Health experts push for limits on marijuana legalization in Maryland
Maryland lawmakers are exploring the possibility of legalizing the recreational use of marijuana. But during a meeting Wednesday of the House of Delegates’ Cannabis Legalization Workgroup, some health experts warned against moving forward without both strong regulations and a public health campaign.
The majority of states have legalized some form of marijuana use, whether only allowing medical use or allowing adults to use it recreationally. Maryland’s medical marijuana program launched in 2017.
“The general perception of the risk and harm of cannabis use decreases post-legalization as it becomes more socially and societally acceptable,” said Taylor Kasky, director of policy and government affairs at the Maryland Medical Cannabis Commission.
However, use of the drug, particularly prolonged or frequent use, carries a number of risks, the experts told the lawmakers.
Less severe risks include an increased heart rate or a decrease in blood pressure, “which can be a concern for patients with unstable or significant cardiovascular disease,” said Patricia Frye, the medical director at Takoma Park Integrative Care, who also teaches Medical Cannabis Science and Therapeutics at the University of Maryland School of Pharmacy.
Frye also flagged more serious concerns, such as cannabis use disorder and cannabis hyperemesis syndrome, in which users experience repeated and severe vomiting.
Increasing the risks of these conditions are changes in the potency of the marijuana products on the market.
“This is not the same product that people were using 20 years ago,” said Susan Weiss, the director of the National Institute on Drug Abuse’s Division of Extramural Research.
She said a key difference between the marijuana used today and the drug used decades ago is the ratio of THC, the chemical that can create a high, to CBD, another component of the cannabis plant that doesn’t contribute to a high.
“I would point out that not just the THC potency is rising, but the CBD levels are very low and the ratio of these is getting greater and greater,” she said.
A higher ratio of CBD to THC can help offset some of the potential health risks associated with marijuana use, she said.
The other difference between marijuana use decades ago and today is the frequency with which people use the drug.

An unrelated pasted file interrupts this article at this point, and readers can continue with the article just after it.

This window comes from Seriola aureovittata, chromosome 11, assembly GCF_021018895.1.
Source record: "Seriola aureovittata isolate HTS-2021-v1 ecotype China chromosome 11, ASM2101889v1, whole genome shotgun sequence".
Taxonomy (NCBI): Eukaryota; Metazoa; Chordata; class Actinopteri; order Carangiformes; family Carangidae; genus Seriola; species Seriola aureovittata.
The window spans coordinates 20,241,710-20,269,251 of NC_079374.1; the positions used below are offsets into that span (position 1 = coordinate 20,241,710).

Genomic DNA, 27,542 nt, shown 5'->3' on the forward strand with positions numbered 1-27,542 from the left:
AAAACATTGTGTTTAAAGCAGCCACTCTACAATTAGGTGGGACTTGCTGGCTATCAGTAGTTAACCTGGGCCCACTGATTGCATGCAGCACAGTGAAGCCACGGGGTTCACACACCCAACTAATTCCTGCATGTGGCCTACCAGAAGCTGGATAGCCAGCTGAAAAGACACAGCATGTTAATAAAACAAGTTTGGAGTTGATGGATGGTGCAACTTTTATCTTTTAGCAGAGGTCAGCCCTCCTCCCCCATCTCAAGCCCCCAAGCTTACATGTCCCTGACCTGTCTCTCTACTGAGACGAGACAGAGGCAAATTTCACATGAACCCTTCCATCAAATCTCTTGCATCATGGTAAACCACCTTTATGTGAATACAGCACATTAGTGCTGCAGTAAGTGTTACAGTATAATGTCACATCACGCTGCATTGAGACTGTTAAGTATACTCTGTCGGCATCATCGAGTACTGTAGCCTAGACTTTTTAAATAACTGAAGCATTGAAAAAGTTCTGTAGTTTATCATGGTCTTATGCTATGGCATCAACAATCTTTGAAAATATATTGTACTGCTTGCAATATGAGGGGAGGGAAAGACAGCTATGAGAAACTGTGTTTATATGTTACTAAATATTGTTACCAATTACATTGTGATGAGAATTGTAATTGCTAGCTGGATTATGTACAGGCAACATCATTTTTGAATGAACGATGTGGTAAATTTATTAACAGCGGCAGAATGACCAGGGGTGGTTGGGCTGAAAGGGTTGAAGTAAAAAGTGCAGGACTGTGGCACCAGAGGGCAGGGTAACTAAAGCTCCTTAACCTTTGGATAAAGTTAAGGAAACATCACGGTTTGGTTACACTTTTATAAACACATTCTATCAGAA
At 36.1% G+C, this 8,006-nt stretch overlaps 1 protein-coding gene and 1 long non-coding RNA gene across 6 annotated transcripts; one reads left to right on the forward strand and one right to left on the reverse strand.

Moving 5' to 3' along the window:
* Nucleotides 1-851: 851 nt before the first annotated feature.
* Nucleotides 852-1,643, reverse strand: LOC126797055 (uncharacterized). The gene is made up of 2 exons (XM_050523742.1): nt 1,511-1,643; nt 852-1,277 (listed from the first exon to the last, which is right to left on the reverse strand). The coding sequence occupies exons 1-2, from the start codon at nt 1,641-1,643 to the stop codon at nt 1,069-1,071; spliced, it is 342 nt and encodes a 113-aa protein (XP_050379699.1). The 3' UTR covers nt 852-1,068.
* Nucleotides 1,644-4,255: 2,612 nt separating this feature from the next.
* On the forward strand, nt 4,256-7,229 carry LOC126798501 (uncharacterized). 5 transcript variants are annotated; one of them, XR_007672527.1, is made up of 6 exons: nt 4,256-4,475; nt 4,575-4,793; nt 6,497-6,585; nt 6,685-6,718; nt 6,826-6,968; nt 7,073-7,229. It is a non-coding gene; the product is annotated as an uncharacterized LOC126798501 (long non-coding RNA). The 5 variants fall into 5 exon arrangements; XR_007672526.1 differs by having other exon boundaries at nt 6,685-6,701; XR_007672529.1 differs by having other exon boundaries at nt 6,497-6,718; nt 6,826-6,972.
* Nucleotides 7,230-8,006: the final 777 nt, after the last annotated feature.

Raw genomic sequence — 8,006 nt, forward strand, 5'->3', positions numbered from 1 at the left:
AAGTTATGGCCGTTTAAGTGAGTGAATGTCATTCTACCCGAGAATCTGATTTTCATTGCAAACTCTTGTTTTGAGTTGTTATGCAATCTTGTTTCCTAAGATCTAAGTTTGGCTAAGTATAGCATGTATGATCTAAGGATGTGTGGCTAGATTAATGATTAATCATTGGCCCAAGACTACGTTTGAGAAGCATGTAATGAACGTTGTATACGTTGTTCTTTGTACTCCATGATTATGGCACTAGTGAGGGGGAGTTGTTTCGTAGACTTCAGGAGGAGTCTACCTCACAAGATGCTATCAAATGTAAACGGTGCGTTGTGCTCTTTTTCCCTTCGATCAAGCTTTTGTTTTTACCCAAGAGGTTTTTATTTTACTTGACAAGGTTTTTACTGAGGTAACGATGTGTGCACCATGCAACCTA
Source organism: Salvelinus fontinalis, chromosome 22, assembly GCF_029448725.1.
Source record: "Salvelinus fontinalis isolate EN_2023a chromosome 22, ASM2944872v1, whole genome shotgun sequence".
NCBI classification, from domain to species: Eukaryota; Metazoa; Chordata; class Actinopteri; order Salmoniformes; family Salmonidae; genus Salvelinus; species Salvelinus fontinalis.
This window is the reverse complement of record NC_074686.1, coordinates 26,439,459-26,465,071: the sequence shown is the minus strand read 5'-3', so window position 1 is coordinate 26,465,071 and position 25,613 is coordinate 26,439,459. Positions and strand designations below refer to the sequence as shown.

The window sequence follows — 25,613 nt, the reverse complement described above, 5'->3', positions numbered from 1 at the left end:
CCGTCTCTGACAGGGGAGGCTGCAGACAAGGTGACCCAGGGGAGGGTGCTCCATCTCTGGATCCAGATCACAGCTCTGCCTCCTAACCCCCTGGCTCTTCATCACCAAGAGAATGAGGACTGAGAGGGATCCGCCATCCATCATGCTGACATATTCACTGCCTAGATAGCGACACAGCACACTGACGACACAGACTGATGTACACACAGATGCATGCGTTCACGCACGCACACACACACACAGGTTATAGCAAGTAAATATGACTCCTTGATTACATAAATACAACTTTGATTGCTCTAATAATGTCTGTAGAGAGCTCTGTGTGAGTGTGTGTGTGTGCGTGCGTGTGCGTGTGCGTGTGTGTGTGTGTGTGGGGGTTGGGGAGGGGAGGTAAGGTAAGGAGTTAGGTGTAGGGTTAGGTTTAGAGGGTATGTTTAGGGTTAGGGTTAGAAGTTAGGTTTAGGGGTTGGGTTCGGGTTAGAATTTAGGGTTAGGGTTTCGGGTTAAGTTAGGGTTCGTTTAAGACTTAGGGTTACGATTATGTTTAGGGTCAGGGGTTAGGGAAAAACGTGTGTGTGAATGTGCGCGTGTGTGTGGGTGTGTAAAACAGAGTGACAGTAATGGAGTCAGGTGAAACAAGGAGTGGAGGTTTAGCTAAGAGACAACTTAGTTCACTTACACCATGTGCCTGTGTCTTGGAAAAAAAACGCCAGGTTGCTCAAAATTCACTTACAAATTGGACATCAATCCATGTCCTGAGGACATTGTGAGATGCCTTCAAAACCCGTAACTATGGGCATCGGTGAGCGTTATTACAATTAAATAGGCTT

Twenty years ago, “people may have been occasional users — the average user may have smoked a few times over the weekend — and now people are using all day every day, and they're using these very high potency products,” Weiss said. “And they're becoming tolerant to them, so they're really getting exposed to very high doses of THC.”
She said the risks are particularly great with teens and pregnant women.
The experts who spoke Wednesday did not oppose legalization. But they urged lawmakers to consider guardrails, such as “ensuring that there is a robust system in place prior to legalization, or at least in tandem with legalization, for public outreach and education about the dangers of cannabis, specifically for youth, you know, for the younger population, but really for everyone,” Kasky said.
She said there should also be compliance checks on dispensaries to make sure they are checking IDs, as well as penalties for dispensaries that illegally sell to minors.
Weiss said Maryland could establish rules for marketing and labeling marijuana products. The state could require health warnings on packages, like there are on tobacco products, or testing to make sure products don’t contain certain ingredients. It could also limit how much can be sold to one customer.
“The concern around full commercialization is obviously that it's driven by the profit motive,” Weiss said. “Profits come mainly from heavy users and users who are addicted to the substance, and users who start young are more vulnerable to becoming addicted to the substance. So there's incentive there to appeal to youth.”
As for who is crafting the regulations, Weiss said it’s important that health experts are a large part of that decision-making body, and that the industry doesn’t get too great a voice in setting the rules.
Kasky also urged lawmakers to set aside funding for more study.
“There is very much a need for improved, consistent data collection when we're trying to assess the actual effects of legalization, and part of that is it's all relatively recent, and so there isn't good long term data,” Kasky said.
She said that research should start as soon as possible — before the drug is legalized — so that policy makers can compare marijuana use after it’s legalized to current use.